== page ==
Peace Like a River

Peace Like a River Essay Questions

  1. 1

    How does Reuben and Jeremiah's relationship evolve over the course of the story?

    In the beginning of the novel, Reuben makes it clear that Jeremiah is a hero in his eyes. His father brings him to life and cares for him. As the novel progresses, Reuben grows up quite a bit; he takes care of Jeremiah when he falls ill and brings in some money for the family. At the end of the narrative, Jeremiah makes the ultimate sacrifice for Reuben, allowing his son to live and continue to grow up.

  2. 2

    Which character(s) can be considered a hero?

    Jeremiah works miracles that save his family numerous times while they are searching for Davy and he is responsible for brining Reuben to life as a newborn and saving his life from Waltzer. Both Reuben and Davy are protective of their family and each other. Davy avenges Swede's kidnapping and Reuben keeps Davy's whereabouts a secret. Swede also has heroic qualities and saved her family from Andreeson by sabotaging his car.

  3. 3

    To what extent does Reuben believe in miracles?

    Reuben makes it very clear at the beginning of the novel that he has a narrow definition of the word miracle and adds Swede's input that miracles only happen when someone witnesses them. He recounts his own birth and Jeremiah's levitation as miracles, but has a harder time recognizing the family's ability to drive for hours without gas and numerous other instances later in the novel as miracles.

  4. 4

    How does Reuben's loyalty to his family interfere with his loyalty to the law?

    While searching for Davy, Reuben begins to wonder if he truly wants to find his brother. If his brother is found, he will see him again but it is likely that Davy will return to jail. His perception of his own loyalties becomes clearer when he talks to Jeremiah and Reuben decides that he wants Davy to be safe, regardless if that means turning over his brother to the police.

  5. 5

    Jeremiah expresses several times that he wishes he could take Reuben's place. To what extent is he able to do so?

    Jeremiah says that he wishes he could take Reuben's place when he has to testify in court as the only witness to the shooting as well as when Reuben suffers from severe lung problems. When Waltzer shoots both Reuben and Jeremiah in Roofing, Reuben goes to the afterlife and sees his father. Jeremiah sacrifices himself for Reuben so that he son can live, finally being able to take Reuben's place in the afterlife.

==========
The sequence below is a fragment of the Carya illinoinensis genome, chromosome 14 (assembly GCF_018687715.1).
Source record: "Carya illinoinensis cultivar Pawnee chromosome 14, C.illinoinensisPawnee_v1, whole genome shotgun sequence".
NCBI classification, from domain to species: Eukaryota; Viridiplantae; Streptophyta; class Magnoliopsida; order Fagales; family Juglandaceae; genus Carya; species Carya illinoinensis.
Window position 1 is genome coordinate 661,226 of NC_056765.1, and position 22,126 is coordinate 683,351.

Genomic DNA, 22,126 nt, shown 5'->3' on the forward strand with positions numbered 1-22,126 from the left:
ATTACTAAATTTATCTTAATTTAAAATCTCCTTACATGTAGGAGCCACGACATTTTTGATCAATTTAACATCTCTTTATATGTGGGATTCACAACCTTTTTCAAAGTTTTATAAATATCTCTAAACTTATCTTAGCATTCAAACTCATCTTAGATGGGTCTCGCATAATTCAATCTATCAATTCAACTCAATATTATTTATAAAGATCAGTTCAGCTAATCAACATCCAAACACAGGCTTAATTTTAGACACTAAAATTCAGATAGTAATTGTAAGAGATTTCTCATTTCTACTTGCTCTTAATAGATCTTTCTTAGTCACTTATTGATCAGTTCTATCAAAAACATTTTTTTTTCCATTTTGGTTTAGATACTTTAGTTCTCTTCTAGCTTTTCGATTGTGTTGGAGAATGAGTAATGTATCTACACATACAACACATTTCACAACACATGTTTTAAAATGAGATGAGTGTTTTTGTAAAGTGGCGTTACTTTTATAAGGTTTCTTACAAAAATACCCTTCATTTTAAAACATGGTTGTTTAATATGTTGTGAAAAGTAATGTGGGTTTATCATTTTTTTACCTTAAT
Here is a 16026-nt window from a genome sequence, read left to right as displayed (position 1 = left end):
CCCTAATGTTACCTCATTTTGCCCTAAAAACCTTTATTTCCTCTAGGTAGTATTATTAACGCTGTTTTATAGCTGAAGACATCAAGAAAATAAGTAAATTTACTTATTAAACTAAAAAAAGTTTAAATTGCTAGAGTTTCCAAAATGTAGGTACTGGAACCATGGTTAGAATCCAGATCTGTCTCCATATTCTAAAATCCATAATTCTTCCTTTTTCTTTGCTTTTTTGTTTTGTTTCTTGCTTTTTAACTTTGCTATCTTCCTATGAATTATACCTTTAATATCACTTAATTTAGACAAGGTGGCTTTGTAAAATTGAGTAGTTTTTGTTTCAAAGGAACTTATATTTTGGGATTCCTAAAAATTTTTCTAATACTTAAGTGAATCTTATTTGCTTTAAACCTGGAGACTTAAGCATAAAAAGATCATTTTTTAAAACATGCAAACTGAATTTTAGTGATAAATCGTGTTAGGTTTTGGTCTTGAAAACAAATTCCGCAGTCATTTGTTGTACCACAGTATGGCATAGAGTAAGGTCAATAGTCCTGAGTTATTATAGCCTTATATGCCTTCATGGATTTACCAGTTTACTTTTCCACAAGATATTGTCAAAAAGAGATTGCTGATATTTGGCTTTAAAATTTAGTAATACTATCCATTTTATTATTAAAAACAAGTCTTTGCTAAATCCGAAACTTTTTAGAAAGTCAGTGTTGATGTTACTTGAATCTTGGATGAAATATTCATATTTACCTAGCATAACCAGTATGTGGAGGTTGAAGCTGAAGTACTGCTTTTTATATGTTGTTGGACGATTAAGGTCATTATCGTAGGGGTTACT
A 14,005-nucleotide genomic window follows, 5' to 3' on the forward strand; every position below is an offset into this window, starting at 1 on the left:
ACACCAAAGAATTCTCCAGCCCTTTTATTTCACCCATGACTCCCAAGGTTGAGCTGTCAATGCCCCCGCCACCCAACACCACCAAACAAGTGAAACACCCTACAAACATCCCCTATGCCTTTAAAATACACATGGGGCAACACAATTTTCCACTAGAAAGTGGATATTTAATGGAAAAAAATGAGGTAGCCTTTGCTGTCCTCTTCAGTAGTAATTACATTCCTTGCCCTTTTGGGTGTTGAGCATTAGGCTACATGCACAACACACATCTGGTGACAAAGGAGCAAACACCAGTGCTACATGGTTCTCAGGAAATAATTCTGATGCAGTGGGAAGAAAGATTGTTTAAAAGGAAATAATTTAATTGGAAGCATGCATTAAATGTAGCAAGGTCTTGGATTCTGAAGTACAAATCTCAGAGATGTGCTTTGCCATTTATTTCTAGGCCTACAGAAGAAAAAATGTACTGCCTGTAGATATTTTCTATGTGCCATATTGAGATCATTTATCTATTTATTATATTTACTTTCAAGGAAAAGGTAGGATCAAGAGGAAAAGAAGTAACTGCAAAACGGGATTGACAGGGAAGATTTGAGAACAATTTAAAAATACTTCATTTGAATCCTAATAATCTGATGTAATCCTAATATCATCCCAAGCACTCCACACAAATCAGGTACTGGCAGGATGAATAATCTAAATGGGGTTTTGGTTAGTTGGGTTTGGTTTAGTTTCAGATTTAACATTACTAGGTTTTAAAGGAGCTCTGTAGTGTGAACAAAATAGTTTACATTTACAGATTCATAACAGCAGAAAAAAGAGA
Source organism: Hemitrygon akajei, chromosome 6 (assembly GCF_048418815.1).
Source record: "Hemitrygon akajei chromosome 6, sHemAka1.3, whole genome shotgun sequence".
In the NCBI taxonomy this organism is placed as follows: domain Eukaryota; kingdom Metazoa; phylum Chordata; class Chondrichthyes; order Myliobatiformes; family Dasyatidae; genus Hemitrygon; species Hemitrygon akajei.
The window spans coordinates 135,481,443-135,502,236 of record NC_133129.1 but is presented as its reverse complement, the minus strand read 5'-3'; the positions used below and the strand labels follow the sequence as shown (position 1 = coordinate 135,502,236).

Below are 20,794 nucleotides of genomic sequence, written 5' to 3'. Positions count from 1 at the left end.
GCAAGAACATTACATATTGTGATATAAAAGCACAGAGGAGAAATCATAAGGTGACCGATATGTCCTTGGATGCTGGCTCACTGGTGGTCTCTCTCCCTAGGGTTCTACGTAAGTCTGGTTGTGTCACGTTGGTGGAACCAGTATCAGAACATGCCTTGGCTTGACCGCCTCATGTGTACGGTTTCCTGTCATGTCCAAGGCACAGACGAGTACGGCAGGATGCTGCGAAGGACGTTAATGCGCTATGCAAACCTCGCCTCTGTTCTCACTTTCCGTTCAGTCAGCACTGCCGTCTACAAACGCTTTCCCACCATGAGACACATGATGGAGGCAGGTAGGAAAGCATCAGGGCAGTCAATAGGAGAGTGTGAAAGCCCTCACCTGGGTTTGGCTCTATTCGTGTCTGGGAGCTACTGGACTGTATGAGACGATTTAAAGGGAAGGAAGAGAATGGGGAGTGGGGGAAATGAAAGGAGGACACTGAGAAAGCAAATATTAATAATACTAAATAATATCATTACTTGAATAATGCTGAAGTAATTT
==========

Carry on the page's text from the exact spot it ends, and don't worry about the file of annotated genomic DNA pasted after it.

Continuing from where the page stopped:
6. 6

    Reuben and Swede are only a couple of years a part in age. In what ways is Reuben more mature than Swede? In what ways is Swede more mature than Reuben?

    The dynamic between Reuben and Swede changes throughout the novel; they go from innocent children trying to break their brother out of jail to mature individuals. One example of Reuben being more mature than Swede is during the hunting trip; he is able to shoot down and skin the bird later, but Swede shrieks and runs away when the bird chases after her. An example of Swede being more mature than Reuben comes from Reuben wanting to spend his hard earned money on Christmas toys, but Swede insists that they use it to buy much needed groceries.

  7. 7

    How is Waltzer a foil for Jeremiah?

    Both characters are grown men who are in charge of a household, but their beliefs and methods for running their households are dramatically different. Whereas Jeremiah is deeply religious and has faith in God, Waltzer does not believe in the existence of God and becomes angry when Reuben prays before eating. Jeremiah also cares for his children differently; he is a kind and nurturing father who is patient with Reuben when he has trouble breathing while Waltzer treats Sara like a servant and he only exacerbates Reuben's breathing problem.

  8. 8

    Which character(s) can be considered enemies of the Land family? Waltzer? Andreeson? Davy?

    A case can be made for all three of the above listed characters. Waltzer, while initially helpful to Davy, turns on the Land family by being cruel to Reuben and killing Jeremiah. Andreeson is described as the enemy when he first appears in the story, but Jeremiah agrees to help him find Davy and Reuben eventually sees that Andreeson was merely doing his job and trying to find Davy. Davy can also be considered an enemy to the Land family because he dramatically alters their lives, even if it is the result of self-defense.

  9. 9

    In what ways do Jeremiah and Reuben differ in their views of Andreeson? What accounts for these differences?

    When Andreeson first comes to Roofing, all of the Lands are wary of the investigator. Perhaps following his father's lead in disliking Andreeson, Reuben stubbornly insists on calling Andreeson the "putrid fed" up until he realizes that Waltzer is going to kill him. Jeremiah on the other hand, has a change of heart and begins to help Andreeson look for Davy. Reuben feels betrayed by his father, but Jeremiah explains their difference of opinions by telling Reuben that he must do things differently because he is the father of Davy rather than his friend of brother.